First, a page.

This is not to say the Braves have a great chance to overcome the 4 1/2-game lead the Nationals have in the National League East standings. But remember last Tuesday when some of you declared the division race to be over? Well it might have been a little premature to make assumptions.
At the same time, the winning record/losing record only means so much. Heading into tonight’s opener of a three-game series in San Diego, do you regard the Padres as a team that is 11 games under .500 (59-70) or do you view them as dangerous because they have won have won seven straight games –currently the game’s longest winning streak.
The Braves will send Paul Maholm to the mound to oppose Casey Kelly in tonight’s series opener. Kris Medlen will oppose Andrew Werner in Tuesday night’s game.
Though the Padres were just in Atlanta two weeks ago, many of you are likely unfamiliar with these two pitchers. Werner made his Major League debut last week and Kelly, the club’s top prospect, will making his in tonight’s matchup.
These two games will lead some to once again say, “The Braves never do well against pitchers they have not seen before.” I’ve heard this since I began covering the team in 2001. I’ve certainly never seen any stats that support this theory. Nor do I plan to do the research at this point. Instead, I’ll simply opine that this theory is a product of the frustration on those occasions when they do indeed struggle against an unfamiliar pitcher.
Kelly is a highly-regarded prospect. But he is not regarded quite as high as Arizona’s Trevor Bauer, who allowed two runs and five hits while walking three in just four innings during his big league debut against the Braves on June 28. OK, I lied. But that will be the extent of my research on the “first time seeing a pitcher” matter.
Uggla going forward: It will be interesting to see how Dan Uggla is used over the next couple of weeks. There is certainly not any reason to use a strict platoon. During Sunday night’s game against Tim Lincecum, the Braves opted to put Martin Prado at second base and use Reed Johnson in left field. They might do this on some other occasions if they do not like matching Uggla up against a particular right-handed pitcher.
But Johnson is best utilized against left-handed pitchers. At the same time, the Braves want to be careful about how much they play the valuable backup outfielder, who has experienced some back problems during his career.
If Uggla continues to struggle, the Braves also have the option of spelling him at second base with Tyler Pastornicky or Paul Janish, once Andrelton Simmons returns in mid-September. But it’s not like either of these two guys are going to provide the offensive upgrade the Braves were seeking.
Really, the best development in this matter would be for Uggla to suddenly get hot and gain some confidence over the next couple of weeks. The Braves could certainly gain immediate benefits from this. But at the same time, this would allow them to enter the offseason feeling at least a little better about the three years remaining on the veteran second baseman’s five-year, $62 million contract.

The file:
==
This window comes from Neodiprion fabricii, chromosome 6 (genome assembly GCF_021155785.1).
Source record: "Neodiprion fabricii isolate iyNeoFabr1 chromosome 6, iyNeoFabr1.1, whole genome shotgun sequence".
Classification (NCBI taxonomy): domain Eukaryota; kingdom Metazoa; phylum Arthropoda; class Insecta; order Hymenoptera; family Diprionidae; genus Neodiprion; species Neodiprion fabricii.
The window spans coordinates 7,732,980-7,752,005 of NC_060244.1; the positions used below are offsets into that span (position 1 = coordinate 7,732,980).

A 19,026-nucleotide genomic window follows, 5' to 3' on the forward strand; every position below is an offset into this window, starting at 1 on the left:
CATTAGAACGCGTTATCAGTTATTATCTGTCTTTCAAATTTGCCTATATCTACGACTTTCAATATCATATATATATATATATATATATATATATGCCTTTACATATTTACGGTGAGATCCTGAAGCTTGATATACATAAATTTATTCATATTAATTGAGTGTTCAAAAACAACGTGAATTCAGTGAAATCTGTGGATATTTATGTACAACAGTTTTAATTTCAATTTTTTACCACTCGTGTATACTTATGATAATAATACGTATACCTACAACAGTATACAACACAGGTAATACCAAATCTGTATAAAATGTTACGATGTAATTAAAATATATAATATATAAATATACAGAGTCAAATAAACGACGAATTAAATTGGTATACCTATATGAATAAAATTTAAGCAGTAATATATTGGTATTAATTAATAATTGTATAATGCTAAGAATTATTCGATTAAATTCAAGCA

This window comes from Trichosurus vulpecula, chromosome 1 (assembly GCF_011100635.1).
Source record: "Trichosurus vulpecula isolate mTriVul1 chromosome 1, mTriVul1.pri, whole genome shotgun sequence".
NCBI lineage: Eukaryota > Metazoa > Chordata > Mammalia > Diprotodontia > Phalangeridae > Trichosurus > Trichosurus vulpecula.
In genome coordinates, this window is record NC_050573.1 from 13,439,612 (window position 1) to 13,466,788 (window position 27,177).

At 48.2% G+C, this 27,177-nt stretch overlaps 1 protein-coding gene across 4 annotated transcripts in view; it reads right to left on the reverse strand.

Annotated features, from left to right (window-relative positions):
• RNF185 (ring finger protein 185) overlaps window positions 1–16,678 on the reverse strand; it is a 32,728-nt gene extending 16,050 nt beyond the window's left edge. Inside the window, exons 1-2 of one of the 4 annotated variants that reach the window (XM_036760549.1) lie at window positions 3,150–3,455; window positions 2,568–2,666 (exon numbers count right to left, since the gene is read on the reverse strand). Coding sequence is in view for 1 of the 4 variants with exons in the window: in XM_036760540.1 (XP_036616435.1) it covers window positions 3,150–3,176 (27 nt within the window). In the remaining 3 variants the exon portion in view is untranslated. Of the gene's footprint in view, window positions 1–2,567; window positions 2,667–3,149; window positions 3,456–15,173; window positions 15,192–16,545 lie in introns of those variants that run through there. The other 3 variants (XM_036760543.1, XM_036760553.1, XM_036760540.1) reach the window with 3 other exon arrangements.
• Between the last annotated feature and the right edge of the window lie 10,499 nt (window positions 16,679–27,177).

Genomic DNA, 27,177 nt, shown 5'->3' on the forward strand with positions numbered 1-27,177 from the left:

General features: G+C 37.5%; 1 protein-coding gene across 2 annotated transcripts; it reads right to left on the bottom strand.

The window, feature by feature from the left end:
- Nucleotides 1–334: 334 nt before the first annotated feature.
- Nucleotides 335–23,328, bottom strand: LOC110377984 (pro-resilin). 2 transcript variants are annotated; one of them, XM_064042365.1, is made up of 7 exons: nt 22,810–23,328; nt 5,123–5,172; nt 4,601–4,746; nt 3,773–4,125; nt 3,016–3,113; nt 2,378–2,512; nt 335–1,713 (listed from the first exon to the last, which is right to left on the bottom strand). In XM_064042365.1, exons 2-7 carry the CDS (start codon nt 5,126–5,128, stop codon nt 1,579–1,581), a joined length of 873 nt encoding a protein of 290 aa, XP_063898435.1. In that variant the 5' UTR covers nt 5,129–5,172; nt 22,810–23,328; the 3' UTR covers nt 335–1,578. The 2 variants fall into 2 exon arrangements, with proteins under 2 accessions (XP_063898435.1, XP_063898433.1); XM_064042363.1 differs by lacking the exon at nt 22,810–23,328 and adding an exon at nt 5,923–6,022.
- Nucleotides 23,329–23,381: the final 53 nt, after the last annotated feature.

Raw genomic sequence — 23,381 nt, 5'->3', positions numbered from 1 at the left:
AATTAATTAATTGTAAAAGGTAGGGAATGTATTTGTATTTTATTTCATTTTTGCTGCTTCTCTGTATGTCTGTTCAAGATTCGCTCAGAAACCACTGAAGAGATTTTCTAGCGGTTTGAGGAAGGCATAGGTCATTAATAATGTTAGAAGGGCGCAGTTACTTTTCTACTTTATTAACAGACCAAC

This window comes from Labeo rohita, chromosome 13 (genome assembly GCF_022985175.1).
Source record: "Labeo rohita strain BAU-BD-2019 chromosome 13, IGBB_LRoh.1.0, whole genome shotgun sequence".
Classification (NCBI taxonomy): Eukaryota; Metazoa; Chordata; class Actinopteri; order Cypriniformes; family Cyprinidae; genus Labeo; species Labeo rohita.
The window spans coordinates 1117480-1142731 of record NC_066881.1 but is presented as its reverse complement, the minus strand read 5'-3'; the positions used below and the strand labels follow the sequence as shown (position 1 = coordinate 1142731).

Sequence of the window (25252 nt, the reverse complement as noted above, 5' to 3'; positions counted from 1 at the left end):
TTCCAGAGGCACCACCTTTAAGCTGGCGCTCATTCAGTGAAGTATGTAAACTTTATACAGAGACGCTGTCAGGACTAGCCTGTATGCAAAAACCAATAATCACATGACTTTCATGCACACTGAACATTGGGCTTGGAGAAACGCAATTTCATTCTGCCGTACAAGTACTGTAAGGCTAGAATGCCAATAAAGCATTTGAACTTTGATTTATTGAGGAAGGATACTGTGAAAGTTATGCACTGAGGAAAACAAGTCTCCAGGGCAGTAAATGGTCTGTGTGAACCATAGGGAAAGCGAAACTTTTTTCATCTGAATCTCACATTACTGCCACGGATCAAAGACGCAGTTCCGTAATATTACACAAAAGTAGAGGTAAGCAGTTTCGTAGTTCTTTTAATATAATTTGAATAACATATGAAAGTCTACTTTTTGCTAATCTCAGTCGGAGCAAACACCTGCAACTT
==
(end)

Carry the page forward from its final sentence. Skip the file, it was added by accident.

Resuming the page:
There was a time when the Braves had reason to approach a matchup against Tim Lincecum with some apprehension. Now is not that time.
Baseball’s element of uncertainty tells us that Lincecum could prove to be a problem when he matches up against Tim Hudson at AT&T Park tonight. But a quick glance at the statistics clearly reveals this season has been much more trying than any other ever experienced by San Francisco’s two-time Cy Young Award winner.
When Lincecum exited April with a 5.74 ERA, the overwhelming assumption was that things would get much better for him. Well by the end of June that ERA stood at 5.60 and by the end of July it rested at 5.62. In other words, things have essentially stayed the same much of this season for The Freak.
While compiling a 3.03 ERA over his past five starts, Lincecum has created some reason for optimism among Giants fans. But his other recent statistics have still been un-Lincecum-like.
In four starts this month, Lincecum has allowed opponents to hit .293 and compile a .362 on-base percentage. Those stand as the highest marks he has produced in any month this season.
But history tells us Lincecum is capable of turning things around late in a season.
In five starts in August of 2010, Lincecum was 0-5 with a 7.82 ERA. Opponents hit .311 and compiled a .383 on-base percentage against him.
Most Braves fans likely remember the rest of the story. In the next 11 starts he made through the end of the 2010 World Series, Lincecum went 9-2 with a 2.18 ERA. Included in that stretch was the two-hit shutout he tossed against Atlanta in Game 1 of the Division Series.
Interestingly, that dominant Division Series effort stands as the only win Lincecum has recorded in his past four starts against the Braves. Meanwhile, Hudson enters tonight’s game having led the Braves to wins in seven of his past eight regular season starts against the Giants. The lone loss came on April 9, 2010 when closer Billy Wagner surrendered a game-tying two-out, two-run homer to Edgar Renteria in the ninth inning.
Hudson’s key to success can be simplified to: He needs to stay away from the big inning. Hudson has allowed four runs or more in an inning during seven of his 21 starts. His 3.69 ERA provides some indication about how good he has been in the other 127 innings he has completed this season.
Braves manager Fredi Gonzalez is looking forward to seeing the potential benefits his starting pitchers will gain from the decision to go with a six-man rotation over the course of a 13-game stretch. But when it comes time to go back to a five-man rotation next Friday, he might not be excited about telling one of his starting pitchers that he is the odd man out.